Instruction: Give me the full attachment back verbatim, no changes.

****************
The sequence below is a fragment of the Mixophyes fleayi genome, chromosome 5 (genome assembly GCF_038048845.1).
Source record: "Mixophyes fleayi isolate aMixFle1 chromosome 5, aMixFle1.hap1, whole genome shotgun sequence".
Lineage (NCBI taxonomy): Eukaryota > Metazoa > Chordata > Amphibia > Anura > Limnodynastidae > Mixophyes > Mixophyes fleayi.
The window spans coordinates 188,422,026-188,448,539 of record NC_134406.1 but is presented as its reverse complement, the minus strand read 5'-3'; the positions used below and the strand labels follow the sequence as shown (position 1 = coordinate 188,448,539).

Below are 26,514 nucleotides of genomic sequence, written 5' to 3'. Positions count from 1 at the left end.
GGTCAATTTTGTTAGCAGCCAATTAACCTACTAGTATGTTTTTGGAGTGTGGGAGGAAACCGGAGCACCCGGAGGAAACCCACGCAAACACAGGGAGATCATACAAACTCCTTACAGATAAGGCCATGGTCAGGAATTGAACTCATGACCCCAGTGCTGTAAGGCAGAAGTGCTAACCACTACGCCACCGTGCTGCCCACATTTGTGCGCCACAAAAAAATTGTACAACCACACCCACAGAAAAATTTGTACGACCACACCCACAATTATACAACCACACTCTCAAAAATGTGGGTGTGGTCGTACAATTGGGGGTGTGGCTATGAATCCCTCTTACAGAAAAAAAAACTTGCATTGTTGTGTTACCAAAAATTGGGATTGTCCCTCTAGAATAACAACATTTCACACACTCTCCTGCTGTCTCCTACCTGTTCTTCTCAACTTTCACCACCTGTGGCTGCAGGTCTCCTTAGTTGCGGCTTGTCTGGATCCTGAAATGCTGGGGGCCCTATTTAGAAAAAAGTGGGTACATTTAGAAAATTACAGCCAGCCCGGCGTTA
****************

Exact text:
The sequence below is a fragment of the Mixophyes fleayi genome, chromosome 5 (genome assembly GCF_038048845.1).
Source record: "Mixophyes fleayi isolate aMixFle1 chromosome 5, aMixFle1.hap1, whole genome shotgun sequence".
Lineage (NCBI taxonomy): Eukaryota > Metazoa > Chordata > Amphibia > Anura > Limnodynastidae > Mixophyes > Mixophyes fleayi.
The window spans coordinates 188,422,026-188,448,539 of record NC_134406.1 but is presented as its reverse complement, the minus strand read 5'-3'; the positions used below and the strand labels follow the sequence as shown (position 1 = coordinate 188,448,539).

Below are 26,514 nucleotides of genomic sequence, written 5' to 3'. Positions count from 1 at the left end.
GGTCAATTTTGTTAGCAGCCAATTAACCTACTAGTATGTTTTTGGAGTGTGGGAGGAAACCGGAGCACCCGGAGGAAACCCACGCAAACACAGGGAGATCATACAAACTCCTTACAGATAAGGCCATGGTCAGGAATTGAACTCATGACCCCAGTGCTGTAAGGCAGAAGTGCTAACCACTACGCCACCGTGCTGCCCACATTTGTGCGCCACAAAAAAATTGTACAACCACACCCACAGAAAAATTTGTACGACCACACCCACAATTATACAACCACACTCTCAAAAATGTGGGTGTGGTCGTACAATTGGGGGTGTGGCTATGAATCCCTCTTACAGAAAAAAAAACTTGCATTGTTGTGTTACCAAAAATTGGGATTGTCCCTCTAGAATAACAACATTTCACACACTCTCCTGCTGTCTCCTACCTGTTCTTCTCAACTTTCACCACCTGTGGCTGCAGGTCTCCTTAGTTGCGGCTTGTCTGGATCCTGAAATGCTGGGGGCCCTATTTAGAAAAAAGTGGGTACATTTAGAAAATTACAGCCAGCCCGGCGTTA